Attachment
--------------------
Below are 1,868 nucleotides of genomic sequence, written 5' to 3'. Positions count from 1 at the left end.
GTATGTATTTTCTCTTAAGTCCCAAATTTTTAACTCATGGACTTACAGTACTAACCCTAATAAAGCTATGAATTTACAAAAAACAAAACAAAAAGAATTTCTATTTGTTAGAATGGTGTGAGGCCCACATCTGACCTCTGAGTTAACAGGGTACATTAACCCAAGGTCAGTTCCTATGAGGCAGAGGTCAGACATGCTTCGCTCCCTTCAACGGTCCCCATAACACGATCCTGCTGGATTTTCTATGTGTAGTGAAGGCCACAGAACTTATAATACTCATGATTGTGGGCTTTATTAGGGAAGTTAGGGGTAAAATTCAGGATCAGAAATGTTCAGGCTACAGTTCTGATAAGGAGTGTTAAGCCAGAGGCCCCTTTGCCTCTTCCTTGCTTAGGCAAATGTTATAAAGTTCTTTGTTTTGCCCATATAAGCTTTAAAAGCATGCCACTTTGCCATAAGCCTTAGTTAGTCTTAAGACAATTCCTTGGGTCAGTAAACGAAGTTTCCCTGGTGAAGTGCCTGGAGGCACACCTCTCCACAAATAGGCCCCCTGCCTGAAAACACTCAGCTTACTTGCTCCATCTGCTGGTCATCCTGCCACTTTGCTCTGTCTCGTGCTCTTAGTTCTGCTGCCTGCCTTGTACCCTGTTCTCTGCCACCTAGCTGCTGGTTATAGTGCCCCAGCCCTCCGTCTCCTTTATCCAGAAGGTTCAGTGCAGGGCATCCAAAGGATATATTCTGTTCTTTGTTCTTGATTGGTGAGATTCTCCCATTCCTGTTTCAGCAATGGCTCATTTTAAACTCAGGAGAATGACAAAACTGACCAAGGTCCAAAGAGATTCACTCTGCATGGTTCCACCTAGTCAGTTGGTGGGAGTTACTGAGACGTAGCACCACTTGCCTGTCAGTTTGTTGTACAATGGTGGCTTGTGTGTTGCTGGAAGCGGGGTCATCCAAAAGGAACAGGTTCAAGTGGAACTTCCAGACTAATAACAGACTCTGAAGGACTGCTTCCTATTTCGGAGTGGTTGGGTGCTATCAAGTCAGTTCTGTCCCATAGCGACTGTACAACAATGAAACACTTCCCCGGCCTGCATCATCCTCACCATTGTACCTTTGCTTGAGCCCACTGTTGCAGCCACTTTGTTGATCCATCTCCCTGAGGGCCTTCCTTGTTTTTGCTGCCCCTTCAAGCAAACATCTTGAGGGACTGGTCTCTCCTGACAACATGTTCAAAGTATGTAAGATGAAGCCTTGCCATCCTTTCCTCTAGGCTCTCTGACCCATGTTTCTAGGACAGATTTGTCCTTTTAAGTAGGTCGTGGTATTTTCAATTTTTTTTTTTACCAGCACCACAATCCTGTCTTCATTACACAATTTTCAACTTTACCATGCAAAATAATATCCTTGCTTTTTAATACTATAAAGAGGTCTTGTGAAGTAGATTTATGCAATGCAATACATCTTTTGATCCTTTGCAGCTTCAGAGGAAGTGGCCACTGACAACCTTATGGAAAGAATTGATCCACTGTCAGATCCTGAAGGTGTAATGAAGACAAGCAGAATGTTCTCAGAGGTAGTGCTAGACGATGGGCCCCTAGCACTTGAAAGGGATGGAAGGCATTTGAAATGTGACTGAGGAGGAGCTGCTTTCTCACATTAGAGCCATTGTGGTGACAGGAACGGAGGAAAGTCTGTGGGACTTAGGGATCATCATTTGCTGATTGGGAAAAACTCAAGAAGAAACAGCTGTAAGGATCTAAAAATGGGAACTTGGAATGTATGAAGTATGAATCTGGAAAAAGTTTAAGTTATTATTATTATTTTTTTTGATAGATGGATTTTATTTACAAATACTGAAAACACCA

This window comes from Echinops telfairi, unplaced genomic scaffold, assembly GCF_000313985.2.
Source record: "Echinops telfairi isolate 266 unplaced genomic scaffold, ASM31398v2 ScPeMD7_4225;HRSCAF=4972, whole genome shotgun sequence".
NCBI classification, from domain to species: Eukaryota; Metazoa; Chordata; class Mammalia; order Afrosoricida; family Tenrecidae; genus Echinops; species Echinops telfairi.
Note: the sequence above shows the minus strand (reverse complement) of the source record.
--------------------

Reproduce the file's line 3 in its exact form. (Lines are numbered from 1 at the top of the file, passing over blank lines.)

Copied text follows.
This window comes from Echinops telfairi, unplaced genomic scaffold, assembly GCF_000313985.2.